COVID-19: (Australia) JobKeeper 2.0 – What Does This Now Mean?
*This information is accurate as of 10:00 A.M. Tuesday 22 July 2020 and is subject to change as this situation evolves.
The Australian Government announced on 21 July 2020 that the JobKeeper scheme will be extended for six months beyond the original end date of 28 September 2020. To continue receiving payments after that date, employers will need to requalify using new tests. Further, the payments for eligible employees will be reduced and split into two tiers to distinguish between full-time and part-time employees.
At the time of writing, no new JobKeeper Rules have been introduced to support these changes. The information set out in this update is based on a Treasury Factsheet that was released immediately following the Government's announcement.
We have summarised below the key points and set out our response to frequently asked questions.
What are the new JobKeeper scheme dates?
Originally slated to end on 28 September 2020, payments may now continue until 28 March 2021 for eligible employers.
There will be two additional JobKeeper quarters, the first being the period from 28 September to 3 January 2021. The second being the period from 4 January to 28 March 2021.
Do eligible employers need to requalify for the scheme?
Yes. Under the original scheme, employers qualified by demonstrating they had a turnover decline exceeding the relevant threshold in one test period.
Under the extended scheme, employers will need to requalify to receive payments for each new JobKeeper quarter.
What tests need to be met to requalify?
The tests are summarised in the table below.
|To receive payments in this quarter…||The employer must have experienced actual GST turnover decline above the relevant threshold in each of the following quarters (as compared to the employer's actual GST turnover for the same quarters in 2019)…|
|28 September 2020 to 3 January 2021||June and September|
|4 January 2021 to 28 March 2021||June, September, December|
The other existing eligibility requirements under the original JobKeeper scheme will also need to be met.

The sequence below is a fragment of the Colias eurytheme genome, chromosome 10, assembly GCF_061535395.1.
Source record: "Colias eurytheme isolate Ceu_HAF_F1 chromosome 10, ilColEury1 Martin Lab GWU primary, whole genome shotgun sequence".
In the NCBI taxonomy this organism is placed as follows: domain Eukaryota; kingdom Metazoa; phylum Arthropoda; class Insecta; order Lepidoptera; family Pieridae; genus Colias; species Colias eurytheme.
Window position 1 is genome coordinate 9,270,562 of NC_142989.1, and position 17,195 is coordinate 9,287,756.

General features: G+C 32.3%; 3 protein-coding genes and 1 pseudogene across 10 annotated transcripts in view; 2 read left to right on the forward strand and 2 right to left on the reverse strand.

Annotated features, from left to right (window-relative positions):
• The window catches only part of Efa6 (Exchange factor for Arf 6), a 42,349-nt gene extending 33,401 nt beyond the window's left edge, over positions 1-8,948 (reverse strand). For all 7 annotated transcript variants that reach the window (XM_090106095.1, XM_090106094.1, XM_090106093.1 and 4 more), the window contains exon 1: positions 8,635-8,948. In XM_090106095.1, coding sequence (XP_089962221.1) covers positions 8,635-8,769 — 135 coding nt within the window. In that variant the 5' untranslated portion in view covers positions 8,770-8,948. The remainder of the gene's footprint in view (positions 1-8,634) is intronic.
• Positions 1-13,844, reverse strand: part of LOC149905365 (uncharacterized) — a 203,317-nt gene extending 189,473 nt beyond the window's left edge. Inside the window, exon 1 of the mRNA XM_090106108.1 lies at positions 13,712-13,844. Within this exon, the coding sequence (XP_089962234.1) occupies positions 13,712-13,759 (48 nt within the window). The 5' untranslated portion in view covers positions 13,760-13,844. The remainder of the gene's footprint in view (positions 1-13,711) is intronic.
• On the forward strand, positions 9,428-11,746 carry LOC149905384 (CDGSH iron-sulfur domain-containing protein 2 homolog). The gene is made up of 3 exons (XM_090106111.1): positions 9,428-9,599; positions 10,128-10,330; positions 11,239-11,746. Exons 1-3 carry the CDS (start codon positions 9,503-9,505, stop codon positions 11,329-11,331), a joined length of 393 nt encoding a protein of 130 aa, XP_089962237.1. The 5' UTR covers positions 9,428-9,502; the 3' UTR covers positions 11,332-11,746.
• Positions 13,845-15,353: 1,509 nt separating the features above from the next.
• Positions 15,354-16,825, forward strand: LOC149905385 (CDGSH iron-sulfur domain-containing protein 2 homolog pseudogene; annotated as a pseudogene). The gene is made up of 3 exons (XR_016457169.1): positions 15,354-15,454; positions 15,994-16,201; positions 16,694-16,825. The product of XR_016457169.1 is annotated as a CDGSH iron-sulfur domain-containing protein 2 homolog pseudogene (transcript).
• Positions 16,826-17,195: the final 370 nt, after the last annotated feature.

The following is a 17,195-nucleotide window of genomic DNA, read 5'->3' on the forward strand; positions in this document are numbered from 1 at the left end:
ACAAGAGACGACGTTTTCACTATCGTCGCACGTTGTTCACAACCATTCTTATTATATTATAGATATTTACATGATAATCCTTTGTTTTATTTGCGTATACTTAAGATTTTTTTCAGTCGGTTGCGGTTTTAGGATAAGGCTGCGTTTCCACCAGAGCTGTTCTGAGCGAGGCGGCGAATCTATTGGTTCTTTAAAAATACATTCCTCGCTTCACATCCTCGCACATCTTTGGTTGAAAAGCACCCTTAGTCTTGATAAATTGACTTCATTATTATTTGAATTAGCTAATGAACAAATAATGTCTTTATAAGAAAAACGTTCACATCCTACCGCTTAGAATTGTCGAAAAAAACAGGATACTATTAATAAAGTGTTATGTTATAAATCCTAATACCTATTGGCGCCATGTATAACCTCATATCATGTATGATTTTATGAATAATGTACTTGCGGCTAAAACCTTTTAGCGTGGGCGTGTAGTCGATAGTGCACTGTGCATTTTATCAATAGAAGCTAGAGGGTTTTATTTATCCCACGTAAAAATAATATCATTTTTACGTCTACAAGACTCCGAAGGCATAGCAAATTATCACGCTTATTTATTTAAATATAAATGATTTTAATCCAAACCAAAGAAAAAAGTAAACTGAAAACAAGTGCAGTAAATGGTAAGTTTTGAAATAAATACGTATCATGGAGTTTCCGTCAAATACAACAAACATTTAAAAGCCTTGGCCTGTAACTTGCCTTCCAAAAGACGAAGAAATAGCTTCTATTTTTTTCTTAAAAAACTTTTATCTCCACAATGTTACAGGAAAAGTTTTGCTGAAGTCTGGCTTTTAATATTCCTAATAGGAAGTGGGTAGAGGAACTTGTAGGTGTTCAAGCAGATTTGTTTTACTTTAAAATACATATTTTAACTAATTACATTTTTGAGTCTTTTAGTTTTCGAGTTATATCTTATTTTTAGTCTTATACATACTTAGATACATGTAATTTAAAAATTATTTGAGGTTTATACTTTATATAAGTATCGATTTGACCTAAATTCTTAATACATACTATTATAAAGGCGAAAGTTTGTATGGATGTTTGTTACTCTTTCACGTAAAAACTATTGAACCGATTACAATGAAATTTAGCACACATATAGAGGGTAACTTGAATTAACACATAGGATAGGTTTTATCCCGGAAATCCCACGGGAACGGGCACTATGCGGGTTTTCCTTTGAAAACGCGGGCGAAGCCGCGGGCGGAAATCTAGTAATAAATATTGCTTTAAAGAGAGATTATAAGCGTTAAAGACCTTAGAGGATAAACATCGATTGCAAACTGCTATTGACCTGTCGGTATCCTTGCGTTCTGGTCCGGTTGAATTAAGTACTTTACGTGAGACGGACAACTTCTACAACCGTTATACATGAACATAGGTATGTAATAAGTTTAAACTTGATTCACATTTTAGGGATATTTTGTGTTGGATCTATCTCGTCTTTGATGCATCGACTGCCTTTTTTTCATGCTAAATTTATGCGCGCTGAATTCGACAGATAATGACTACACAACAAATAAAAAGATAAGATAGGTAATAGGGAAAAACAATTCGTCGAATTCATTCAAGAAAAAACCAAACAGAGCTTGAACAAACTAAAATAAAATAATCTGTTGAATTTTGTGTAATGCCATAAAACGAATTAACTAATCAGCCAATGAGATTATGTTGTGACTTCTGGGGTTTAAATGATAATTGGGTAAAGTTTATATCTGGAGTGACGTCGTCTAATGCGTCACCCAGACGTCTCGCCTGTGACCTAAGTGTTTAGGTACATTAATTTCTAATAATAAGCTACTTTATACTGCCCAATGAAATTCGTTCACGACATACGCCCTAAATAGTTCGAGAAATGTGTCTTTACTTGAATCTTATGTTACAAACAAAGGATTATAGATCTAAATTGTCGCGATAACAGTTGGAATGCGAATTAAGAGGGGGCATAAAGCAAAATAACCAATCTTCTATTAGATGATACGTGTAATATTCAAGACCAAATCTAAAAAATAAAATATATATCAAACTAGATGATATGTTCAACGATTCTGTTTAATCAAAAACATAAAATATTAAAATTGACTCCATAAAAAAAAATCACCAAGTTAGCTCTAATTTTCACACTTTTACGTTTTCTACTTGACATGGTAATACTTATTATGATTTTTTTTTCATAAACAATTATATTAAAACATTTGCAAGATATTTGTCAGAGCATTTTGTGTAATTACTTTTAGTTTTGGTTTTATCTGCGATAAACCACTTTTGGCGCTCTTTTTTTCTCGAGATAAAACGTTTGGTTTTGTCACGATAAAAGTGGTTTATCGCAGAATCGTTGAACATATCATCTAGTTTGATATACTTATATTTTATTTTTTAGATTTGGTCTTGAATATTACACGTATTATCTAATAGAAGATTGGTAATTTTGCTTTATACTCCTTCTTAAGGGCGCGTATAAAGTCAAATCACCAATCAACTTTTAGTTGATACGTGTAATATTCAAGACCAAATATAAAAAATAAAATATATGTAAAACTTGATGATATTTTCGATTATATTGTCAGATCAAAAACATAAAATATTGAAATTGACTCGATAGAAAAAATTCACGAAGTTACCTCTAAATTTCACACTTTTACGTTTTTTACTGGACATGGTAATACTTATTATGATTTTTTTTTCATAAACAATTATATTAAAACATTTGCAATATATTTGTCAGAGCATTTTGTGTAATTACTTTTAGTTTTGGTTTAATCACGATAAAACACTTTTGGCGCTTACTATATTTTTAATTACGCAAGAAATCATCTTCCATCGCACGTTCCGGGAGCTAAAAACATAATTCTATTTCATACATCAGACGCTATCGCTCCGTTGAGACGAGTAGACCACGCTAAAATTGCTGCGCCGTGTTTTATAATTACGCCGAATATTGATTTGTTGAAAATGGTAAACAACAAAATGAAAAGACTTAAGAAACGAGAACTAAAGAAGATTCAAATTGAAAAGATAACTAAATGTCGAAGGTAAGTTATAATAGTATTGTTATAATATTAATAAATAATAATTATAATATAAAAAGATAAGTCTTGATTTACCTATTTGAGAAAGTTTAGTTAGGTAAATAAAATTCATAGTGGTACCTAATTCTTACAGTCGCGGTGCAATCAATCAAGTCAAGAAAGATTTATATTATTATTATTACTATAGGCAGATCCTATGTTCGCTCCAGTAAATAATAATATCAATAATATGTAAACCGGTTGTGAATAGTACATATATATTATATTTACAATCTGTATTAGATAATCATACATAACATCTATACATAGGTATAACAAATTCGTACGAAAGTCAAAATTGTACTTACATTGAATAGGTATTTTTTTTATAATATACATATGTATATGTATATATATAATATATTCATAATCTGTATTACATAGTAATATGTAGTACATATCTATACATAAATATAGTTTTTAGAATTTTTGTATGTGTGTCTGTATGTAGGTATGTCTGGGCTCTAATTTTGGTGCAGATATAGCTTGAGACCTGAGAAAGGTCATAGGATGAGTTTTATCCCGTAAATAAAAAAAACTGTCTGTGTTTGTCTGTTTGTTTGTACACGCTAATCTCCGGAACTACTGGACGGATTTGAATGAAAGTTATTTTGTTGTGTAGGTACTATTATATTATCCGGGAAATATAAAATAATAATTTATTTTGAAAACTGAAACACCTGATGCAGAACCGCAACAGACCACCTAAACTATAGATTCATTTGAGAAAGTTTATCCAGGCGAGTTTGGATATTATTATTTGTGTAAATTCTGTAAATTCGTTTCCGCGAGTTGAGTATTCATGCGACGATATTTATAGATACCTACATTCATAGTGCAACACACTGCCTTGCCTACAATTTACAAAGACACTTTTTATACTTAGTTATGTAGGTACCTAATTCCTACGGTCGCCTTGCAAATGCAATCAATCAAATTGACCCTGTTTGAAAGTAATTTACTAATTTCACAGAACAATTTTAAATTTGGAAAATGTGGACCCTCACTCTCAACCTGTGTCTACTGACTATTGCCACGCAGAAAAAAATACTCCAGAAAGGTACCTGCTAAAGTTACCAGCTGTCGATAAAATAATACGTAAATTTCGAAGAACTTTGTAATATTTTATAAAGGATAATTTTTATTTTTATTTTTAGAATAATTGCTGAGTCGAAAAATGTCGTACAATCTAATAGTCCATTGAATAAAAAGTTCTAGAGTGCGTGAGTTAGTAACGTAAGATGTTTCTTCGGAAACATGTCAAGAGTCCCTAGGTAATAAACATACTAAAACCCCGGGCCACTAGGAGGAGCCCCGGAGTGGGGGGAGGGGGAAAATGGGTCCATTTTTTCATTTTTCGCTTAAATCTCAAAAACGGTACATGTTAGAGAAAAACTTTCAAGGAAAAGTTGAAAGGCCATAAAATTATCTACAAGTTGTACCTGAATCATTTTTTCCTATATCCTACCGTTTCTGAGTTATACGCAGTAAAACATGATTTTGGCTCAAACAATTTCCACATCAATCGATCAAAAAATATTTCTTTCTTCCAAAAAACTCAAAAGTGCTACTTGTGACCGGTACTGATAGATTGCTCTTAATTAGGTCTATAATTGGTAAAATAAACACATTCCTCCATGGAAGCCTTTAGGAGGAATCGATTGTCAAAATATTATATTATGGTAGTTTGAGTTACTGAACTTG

What are the GST turnover decline thresholds?
The GST turnover decline thresholds are the same as under the original JobKeeper scheme. In summary:
- 30% for employers with annual turnover below AUD1 billion
- 50% for employers with annual turnover above AUD1 billion
- 15% for ACNC registered charities (other than universities and schools)
Is it necessary to demonstrate a decline in each quarter?
Based on the Treasury Fact Sheet, we understand that it will be necessary to demonstrate an actual GST turnover decline in each relevant quarter to requalify.
Taking an extreme example, if an employer had a GST turnover decline of 80% in the quarter ended June 2020 and a 20% GST turnover decline in the quarter ending September 2020, we expect the employer will not requalify and remain eligible for payments after 28 September 2020.
If the turnover decline thresholds are the same, how are these tests new?
A key difference is that eligibility for JobKeeper was originally determined based on projected GST turnover.
To requalify, employers will need to demonstrate they had an actual decline based on current GST turnover in each relevant quarter.
Will the alternative turnover tests for services entities still apply?
There is presently no guidance on this. However, we expect that the alternative turnover tests for services entities will continue to apply.
What are the new payment rates?
|In this quarter…||The payment rates will be…|
|28 September 2020 to 3 January 2021||Full-time employees: $1,200 per fortnight
Part-time employees: $750 per fortnight
|4 January 2021 to 28 March 2021||Full-time employees: $1,000 per fortnight
Part-time employees: $650 per fortnight
How do you determine if an employee is full-time or part-time?
Employees that work more than 20 hours per week will be regarded as full-time (which is different to the usual employment law test for full-time employees which is based on 38 hours). Employees (including casuals) that work less than 20 hours per week will be regarded as part-time.
Whether an employee is full-time or part-time will be determined based on the hours they worked in the four weeks during the last pay period prior to 1 March 2020.
The Commissioner may release additional tests. For example, there may be some concessions for employees that worked less than 20 hears per week in that four week period due to being on leave or volunteering to fight bushfires. Those employees may continue to be treated as full-time.
Is the scheme extended to new employees?
No, eligible employees must have been employed in the business on 1 March 2020.
This publication/newsletter is for informational purposes and does not contain or convey legal advice. The information herein should not be used or relied upon in regard to any particular facts or circumstances without first consulting a lawyer. Any views expressed herein are those of the author(s) and not necessarily those of the law firm's clients.